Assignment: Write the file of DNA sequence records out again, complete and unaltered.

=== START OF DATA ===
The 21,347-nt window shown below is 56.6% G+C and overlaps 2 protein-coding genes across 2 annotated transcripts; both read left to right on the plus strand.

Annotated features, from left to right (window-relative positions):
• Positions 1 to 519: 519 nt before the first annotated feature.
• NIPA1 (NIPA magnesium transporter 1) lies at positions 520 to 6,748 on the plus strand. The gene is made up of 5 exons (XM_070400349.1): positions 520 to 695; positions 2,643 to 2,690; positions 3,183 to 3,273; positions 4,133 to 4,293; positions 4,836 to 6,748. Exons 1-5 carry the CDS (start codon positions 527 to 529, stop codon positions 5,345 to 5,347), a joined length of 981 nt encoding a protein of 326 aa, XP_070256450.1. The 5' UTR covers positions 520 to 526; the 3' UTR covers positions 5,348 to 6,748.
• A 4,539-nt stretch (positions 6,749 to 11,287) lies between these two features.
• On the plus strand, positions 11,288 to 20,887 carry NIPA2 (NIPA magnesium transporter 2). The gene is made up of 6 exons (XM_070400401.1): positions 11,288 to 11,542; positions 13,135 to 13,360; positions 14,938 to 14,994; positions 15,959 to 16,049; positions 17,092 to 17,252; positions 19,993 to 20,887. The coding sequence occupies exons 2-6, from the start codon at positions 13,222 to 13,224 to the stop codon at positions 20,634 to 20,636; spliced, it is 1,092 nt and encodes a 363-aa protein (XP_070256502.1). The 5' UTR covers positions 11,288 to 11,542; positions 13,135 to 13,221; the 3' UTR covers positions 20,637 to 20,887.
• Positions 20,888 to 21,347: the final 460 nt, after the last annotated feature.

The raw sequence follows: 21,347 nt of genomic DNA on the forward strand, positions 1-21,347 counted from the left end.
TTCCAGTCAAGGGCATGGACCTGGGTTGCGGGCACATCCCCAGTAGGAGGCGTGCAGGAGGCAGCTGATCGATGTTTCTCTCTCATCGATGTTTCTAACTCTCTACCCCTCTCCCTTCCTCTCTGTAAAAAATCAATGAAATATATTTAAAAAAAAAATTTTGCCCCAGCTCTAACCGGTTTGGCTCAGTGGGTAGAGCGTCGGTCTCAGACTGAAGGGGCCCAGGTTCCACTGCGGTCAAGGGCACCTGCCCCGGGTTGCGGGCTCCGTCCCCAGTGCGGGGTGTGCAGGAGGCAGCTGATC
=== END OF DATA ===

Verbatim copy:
The 21,347-nt window shown below is 56.6% G+C and overlaps 2 protein-coding genes across 2 annotated transcripts; both read left to right on the plus strand.

Annotated features, from left to right (window-relative positions):
• Positions 1 to 519: 519 nt before the first annotated feature.
• NIPA1 (NIPA magnesium transporter 1) lies at positions 520 to 6,748 on the plus strand. The gene is made up of 5 exons (XM_070400349.1): positions 520 to 695; positions 2,643 to 2,690; positions 3,183 to 3,273; positions 4,133 to 4,293; positions 4,836 to 6,748. Exons 1-5 carry the CDS (start codon positions 527 to 529, stop codon positions 5,345 to 5,347), a joined length of 981 nt encoding a protein of 326 aa, XP_070256450.1. The 5' UTR covers positions 520 to 526; the 3' UTR covers positions 5,348 to 6,748.
• A 4,539-nt stretch (positions 6,749 to 11,287) lies between these two features.
• On the plus strand, positions 11,288 to 20,887 carry NIPA2 (NIPA magnesium transporter 2). The gene is made up of 6 exons (XM_070400401.1): positions 11,288 to 11,542; positions 13,135 to 13,360; positions 14,938 to 14,994; positions 15,959 to 16,049; positions 17,092 to 17,252; positions 19,993 to 20,887. The coding sequence occupies exons 2-6, from the start codon at positions 13,222 to 13,224 to the stop codon at positions 20,634 to 20,636; spliced, it is 1,092 nt and encodes a 363-aa protein (XP_070256502.1). The 5' UTR covers positions 11,288 to 11,542; positions 13,135 to 13,221; the 3' UTR covers positions 20,637 to 20,887.
• Positions 20,888 to 21,347: the final 460 nt, after the last annotated feature.

The raw sequence follows: 21,347 nt of genomic DNA on the forward strand, positions 1-21,347 counted from the left end.
TTCCAGTCAAGGGCATGGACCTGGGTTGCGGGCACATCCCCAGTAGGAGGCGTGCAGGAGGCAGCTGATCGATGTTTCTCTCTCATCGATGTTTCTAACTCTCTACCCCTCTCCCTTCCTCTCTGTAAAAAATCAATGAAATATATTTAAAAAAAAAATTTTGCCCCAGCTCTAACCGGTTTGGCTCAGTGGGTAGAGCGTCGGTCTCAGACTGAAGGGGCCCAGGTTCCACTGCGGTCAAGGGCACCTGCCCCGGGTTGCGGGCTCCGTCCCCAGTGCGGGGTGTGCAGGAGGCAGCTGATC